when the fire dies
It’s pretty wild how we can go through times in life where we feel like the fire we have inside will last forever, consuming every messed up system and person in its path, forging ahead with bravery and righteousness.
For me, I knew my fire would sputter after a while, but now that it has, I feel much less sure about what to do next than I expected.
About a year ago, in the midst of my entire life falling apart, I wrote post after post excavating my inner self and all the burning anger and hurt that I was holding. It was cathartic and helpful and necessary. It was courageous. I’m a person who generally doesn’t like to rock the boat, and writing these posts — even on this little website where they wouldn’t get a ton of traction — was terrifying. There would obviously be people who didn’t agree with me, whether they ever expressed that to me or not, and I always feel a heavy sense of self-consciousness when I know someone may not agree with me. I plan out what other people may not agree with and begin to develop counterarguments until I’m having multiple fictional conversations in my head at once. It’s fun.
It’s been over a year since my marriage ended, albeit only a few months since it was legally official, and almost a year since I was fired from my first love, my church. It took me this long to realize that the more painful breakup was with the church, not my ex-husband. And I only just realized today that I will never be in the same position to get hurt so bad again, because I will never be able to throw my entire personality and being into one organization or person ever again. And that’s probably a good thing.
The hurt still catches me off-guard. I’ll be sitting in bed at night watching The Office, and all of a sudden, I’m crying, reliving the shock and hurt of the way it all ended. I’ll be having a perfectly calm conversation with a friend about other things, and I’ll say one sentence that brings tears to my eyes without warning. It’s the worst kind of breathtaking, but I’m also used to it.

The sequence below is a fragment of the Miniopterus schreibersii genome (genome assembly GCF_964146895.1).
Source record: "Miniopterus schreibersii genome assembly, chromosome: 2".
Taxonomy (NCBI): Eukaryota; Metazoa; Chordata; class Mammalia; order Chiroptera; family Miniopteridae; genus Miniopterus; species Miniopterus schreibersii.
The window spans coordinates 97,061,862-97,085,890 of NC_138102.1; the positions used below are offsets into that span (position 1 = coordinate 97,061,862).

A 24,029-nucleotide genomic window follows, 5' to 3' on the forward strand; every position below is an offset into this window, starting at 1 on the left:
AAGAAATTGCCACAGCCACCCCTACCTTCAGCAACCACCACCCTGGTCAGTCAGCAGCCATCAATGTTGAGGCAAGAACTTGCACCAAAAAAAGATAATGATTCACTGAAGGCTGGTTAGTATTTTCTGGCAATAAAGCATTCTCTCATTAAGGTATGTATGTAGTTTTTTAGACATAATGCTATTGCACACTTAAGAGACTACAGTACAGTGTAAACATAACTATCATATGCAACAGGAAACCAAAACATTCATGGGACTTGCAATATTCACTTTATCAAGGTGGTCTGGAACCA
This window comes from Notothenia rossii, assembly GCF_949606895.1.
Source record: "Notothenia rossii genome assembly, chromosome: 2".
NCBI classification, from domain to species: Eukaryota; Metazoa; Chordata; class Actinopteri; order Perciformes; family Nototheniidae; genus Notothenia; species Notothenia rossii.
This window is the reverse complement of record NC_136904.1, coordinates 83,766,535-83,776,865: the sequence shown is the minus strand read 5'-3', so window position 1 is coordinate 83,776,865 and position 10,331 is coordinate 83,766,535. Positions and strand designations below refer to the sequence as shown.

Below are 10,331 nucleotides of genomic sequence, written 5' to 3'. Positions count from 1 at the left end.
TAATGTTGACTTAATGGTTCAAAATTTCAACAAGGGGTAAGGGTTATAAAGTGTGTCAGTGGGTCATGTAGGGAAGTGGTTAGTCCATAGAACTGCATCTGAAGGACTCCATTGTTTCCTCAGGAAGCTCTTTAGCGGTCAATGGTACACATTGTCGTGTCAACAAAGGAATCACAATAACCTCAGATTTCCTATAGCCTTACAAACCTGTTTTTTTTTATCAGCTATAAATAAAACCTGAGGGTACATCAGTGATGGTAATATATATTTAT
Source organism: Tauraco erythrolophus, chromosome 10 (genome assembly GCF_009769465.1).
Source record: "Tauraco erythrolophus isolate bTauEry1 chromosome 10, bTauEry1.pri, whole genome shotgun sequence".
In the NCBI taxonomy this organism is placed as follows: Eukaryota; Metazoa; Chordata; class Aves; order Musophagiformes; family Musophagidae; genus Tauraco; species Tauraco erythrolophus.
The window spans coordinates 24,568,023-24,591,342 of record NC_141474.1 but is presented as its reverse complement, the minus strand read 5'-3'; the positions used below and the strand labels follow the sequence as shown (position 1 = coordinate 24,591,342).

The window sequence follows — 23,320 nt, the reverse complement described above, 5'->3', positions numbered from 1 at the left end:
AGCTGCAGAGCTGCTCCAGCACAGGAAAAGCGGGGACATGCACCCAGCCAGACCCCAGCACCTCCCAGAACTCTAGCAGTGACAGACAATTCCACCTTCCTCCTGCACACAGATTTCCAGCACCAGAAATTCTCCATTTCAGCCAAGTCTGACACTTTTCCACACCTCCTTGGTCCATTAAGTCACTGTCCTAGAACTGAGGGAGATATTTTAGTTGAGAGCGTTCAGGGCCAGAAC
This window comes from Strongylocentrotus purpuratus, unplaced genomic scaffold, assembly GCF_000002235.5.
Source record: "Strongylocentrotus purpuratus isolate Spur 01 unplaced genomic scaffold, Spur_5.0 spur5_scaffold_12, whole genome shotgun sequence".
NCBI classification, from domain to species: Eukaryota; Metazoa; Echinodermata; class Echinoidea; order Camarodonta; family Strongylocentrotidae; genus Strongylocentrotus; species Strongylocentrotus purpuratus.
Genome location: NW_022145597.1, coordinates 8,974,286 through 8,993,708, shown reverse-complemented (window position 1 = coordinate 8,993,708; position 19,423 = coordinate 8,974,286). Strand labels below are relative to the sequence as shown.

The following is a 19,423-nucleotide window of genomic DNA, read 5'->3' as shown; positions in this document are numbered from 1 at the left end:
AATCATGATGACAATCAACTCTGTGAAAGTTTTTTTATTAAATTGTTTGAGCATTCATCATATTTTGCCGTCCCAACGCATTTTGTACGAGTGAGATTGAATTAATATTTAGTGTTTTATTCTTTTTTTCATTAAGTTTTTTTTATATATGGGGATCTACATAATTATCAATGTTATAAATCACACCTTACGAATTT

Now that it’s a settled-in sadness and not a hot anger, I get a little lost sometimes. I knew what to do with the fire, but as is typical with high emotions, once they fizzle out, you’re left kind of bewildered that you ever felt that strongly, unsure of what to do next, and maybe a little embarrassed at the intensity with which you expressed what you were feeling in the moment.
Though, I don’t regret the way I expressed anything this year. I won’t take down any posts here or on instagram, even the most vulnerable and scathing ones. Even though I couldn’t muster up the same level of emotion now if I tried, I’m so glad that I established myself as someone who would fight to be honest and open through even the most confusing situation. I have had many people this year tell me they appreciate my honesty and openness regarding these massive life changes, and even though I know not everyone appreciated them (or even bothered to read them), they were worth talking about.
Lately, I’ve been really into plants. They’re calming and pleasant, and they give me something to focus on, something to learn about. There’s a nursery down the street from where I work that has an amazing assortment, and every few weeks I find myself walking the warm greenhouse aisles and waiting for a new little plant friend to catch my eye. There’s been such a comfort in finding tiny sprouts and helping them up out of the soil, and one of my favorite parts is when it’s time to re-pot them and I get to check out their roots and see what’s really going on underneath it all.